Steam Early Access is often a hotbed for games that sound interesting. It also happens to be a place where one can often find games so early that they feel more like unpolished demos than partially finished products. Exoplanet: First Contact is one such game that covers both categories quite aptly, for all the good and bad that implies.
The story is pretty straightforward, if too familiar for a space tale. You play the role of a smuggler who's taken on the guise of a courier. On the way to the planet that your group of so-called geologists wants to visit, your ship is hijacked and you're thrown into the airlock. Somehow, you survive your fall to the planet, and the only thing on your mind is to get payback and get your ship back.
Exoplanet bills itself as a single-player survival, story-based, third-person, action RPG with a Space Western motif. It seems like a mouthful, but it isn't that intimidating once you get your hands on it. Action occurs in real time with either melee or projectile attacks, and they control the same as in any other game. Killing foes always nets you XP, and you will level up, but the benefits of doing so aren't immediately apparent. You'll get quests along with multiple dialogue choices when meeting up with people, but don't expect morality choices to accompany that. As for survival elements, the basics like sleep and hunger are there, and you can cook meats and craft new items from what you've gathered.
The blending of so many genres seems to work on paper mostly because they already complement one another. We've seen RPG elements like leveling up and XP gains in so many other games, so it feels rather normal here. Survival elements add a nice wrinkle, but they aren't too invasive since it takes a long time before your health is affected. The comically larger-than-normal storage on your person ensures that you'll always have materials on hand, and the crafting and cooking systems are fairly simple to grasp. If you jump in from a standard third-person action game, you'll have an easy time adjusting to the additions.
At the same time, there are some things that you expect from each genre that aren't present in Exoplanet. Combat feels stiff when using melee weapons, and shooting feels better if you can come to grips with its lack of weight. It doesn't help that enemies rush toward you as their only tactic, giving you the chance to have other species attack one another on occasion. For a survival game, it's cumbersome that you can only access important stats like thirst or hunger through a separate menu. Fewer HUD elements make the screen look cleaner, but doing the menu juggle isn't a better compromise.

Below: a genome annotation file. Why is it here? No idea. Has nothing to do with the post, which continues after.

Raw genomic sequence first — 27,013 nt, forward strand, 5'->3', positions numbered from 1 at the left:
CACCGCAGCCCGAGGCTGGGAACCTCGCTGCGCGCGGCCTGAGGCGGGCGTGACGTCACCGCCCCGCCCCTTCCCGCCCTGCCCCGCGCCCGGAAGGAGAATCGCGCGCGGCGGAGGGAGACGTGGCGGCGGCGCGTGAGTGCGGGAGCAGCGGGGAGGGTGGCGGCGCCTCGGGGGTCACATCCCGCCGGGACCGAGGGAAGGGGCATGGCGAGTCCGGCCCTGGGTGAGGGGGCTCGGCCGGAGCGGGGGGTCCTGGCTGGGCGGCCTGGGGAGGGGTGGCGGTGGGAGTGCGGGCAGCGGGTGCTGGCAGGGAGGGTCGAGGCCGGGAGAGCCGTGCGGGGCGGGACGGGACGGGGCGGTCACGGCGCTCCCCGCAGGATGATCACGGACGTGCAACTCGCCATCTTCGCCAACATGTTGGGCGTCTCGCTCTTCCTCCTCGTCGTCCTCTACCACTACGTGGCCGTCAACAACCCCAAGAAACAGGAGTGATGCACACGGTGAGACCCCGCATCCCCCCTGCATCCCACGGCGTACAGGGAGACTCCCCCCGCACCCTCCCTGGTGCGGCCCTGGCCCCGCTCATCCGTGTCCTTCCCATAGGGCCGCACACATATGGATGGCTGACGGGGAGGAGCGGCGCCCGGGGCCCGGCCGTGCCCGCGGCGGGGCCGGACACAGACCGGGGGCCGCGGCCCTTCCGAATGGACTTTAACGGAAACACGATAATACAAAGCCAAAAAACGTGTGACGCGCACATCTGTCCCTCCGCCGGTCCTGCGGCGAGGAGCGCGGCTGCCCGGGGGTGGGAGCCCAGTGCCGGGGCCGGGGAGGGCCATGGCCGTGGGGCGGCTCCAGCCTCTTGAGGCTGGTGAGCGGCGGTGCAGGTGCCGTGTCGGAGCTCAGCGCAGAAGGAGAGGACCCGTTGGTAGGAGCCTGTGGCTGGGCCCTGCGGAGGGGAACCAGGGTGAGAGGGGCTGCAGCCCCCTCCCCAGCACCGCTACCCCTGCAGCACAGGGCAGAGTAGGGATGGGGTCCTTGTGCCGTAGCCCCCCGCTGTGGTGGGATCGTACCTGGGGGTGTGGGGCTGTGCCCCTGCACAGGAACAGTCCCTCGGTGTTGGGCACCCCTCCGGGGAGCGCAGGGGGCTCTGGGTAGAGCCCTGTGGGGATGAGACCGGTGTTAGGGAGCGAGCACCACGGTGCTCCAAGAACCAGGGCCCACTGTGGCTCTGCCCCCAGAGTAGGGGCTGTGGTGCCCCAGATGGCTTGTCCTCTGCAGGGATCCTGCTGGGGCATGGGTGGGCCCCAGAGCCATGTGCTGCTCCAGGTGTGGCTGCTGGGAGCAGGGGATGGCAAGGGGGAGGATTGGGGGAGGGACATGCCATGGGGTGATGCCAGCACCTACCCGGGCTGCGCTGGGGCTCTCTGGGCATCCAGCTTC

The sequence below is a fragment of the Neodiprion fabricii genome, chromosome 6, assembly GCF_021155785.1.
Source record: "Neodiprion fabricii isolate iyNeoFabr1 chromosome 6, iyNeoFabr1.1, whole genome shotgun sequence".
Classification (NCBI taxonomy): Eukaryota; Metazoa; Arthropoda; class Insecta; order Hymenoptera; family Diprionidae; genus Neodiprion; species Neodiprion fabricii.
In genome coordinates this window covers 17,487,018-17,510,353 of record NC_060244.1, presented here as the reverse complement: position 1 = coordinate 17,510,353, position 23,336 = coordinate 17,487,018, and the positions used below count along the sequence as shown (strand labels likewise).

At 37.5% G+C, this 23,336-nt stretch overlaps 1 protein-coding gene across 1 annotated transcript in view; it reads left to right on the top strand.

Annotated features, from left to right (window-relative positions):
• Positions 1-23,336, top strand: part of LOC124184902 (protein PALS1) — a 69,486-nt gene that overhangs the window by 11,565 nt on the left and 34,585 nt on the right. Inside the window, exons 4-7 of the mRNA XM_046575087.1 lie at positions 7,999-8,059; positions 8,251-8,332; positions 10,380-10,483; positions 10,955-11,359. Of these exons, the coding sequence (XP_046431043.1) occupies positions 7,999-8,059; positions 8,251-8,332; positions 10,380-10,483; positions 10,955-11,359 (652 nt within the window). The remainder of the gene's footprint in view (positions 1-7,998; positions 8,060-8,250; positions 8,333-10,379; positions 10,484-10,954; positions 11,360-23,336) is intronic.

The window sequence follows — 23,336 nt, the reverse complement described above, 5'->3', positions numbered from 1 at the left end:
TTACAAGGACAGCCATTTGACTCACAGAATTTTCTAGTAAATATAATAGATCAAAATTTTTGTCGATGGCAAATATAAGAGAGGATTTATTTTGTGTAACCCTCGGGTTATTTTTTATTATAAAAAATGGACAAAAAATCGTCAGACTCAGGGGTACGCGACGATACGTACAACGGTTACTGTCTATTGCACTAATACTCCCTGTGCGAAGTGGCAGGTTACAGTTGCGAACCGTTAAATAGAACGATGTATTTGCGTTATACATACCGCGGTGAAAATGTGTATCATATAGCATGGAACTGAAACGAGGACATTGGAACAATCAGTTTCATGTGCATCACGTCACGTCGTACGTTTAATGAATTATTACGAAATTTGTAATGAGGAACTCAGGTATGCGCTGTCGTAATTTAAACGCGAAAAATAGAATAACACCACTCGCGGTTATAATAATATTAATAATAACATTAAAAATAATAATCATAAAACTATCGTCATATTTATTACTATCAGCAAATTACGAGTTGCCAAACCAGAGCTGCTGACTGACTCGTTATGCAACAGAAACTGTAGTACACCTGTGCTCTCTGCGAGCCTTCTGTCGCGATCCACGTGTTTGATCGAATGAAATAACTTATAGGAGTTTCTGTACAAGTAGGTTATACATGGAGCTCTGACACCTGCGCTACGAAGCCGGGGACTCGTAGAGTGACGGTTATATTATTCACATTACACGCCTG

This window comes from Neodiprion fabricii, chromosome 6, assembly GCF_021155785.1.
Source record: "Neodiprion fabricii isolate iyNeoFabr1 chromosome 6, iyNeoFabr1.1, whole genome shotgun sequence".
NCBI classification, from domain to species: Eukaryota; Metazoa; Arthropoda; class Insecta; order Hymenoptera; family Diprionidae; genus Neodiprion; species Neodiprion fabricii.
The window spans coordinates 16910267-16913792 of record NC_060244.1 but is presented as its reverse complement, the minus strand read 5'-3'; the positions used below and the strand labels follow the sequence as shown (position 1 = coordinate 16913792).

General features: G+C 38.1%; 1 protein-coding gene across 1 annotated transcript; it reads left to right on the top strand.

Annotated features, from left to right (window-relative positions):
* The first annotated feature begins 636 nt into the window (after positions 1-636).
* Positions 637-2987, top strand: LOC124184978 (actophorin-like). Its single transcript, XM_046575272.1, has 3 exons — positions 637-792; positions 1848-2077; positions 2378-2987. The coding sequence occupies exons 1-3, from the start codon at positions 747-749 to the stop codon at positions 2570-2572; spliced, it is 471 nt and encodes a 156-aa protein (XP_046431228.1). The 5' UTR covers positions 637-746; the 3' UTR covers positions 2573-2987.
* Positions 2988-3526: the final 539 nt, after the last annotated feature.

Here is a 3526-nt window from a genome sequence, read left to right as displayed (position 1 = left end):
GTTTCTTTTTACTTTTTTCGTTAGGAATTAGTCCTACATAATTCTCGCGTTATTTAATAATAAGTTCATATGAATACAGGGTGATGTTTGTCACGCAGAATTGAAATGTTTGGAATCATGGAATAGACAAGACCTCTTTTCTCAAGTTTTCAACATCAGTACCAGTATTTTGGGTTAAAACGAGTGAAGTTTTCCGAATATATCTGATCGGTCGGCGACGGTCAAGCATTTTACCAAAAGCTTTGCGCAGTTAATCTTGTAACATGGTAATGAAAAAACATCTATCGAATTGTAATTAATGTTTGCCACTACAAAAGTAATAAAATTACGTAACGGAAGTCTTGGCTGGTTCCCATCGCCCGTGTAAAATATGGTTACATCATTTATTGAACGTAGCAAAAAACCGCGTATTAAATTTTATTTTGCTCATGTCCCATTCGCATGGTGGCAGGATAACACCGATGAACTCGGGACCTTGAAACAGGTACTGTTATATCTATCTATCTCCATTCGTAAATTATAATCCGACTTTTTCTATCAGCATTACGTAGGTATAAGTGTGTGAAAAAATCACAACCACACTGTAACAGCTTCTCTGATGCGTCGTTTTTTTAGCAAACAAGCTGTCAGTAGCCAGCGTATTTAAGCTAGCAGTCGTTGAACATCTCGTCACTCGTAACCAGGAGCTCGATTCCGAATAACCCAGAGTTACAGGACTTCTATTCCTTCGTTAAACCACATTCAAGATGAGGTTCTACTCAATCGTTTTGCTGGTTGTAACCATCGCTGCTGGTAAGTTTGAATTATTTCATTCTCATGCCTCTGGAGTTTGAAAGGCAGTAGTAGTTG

It doesn't help that the look is currently very rough. When starting up, the textures come in at a very slow pace, and the final result isn't that inspiring. There are hints of color here and there, but you'll mostly look at lots of badly textured sand and rocks. The various aliens and creatures consist of bipedal aliens with arched feet, jumping spiders, overgrown lizards with alligator jaws, and cattle with multiple horns. Compared to other games, this feels rather pedestrian, as if we ran into an irradiated Earth instead of a more exotic locale.
The biggest thing people will notice is the game's general instability. Pick up an item on anything but flat ground, and you have a good chance of the title severely chugging. Do it in the remains of a broken building, and the game will act frozen except for a frame of movement every few seconds. You can sometimes fix this by going back to the menu and returning to the game, but it often takes several tries, and the menus might not appear for a good 10 seconds. Aside from this, the game is prone to crashing quite often, and the autosave checkpoints are far from one another. Given the amount of wandering you'll have to do, expect to restart often if you don't manually save.
There's a shell of something interesting in the latest build of Exoplanet: First Contact. The rudimentary parts of each of its genres are functional, and thus far, it seems like the blend of those things can work if given enough time. However, the myriad of technical issues make this an extremely fragile game in its current state. It's still worth checking up on to see if things get better as time goes by, so you may want to wait to grab a copy of Exoplanet.
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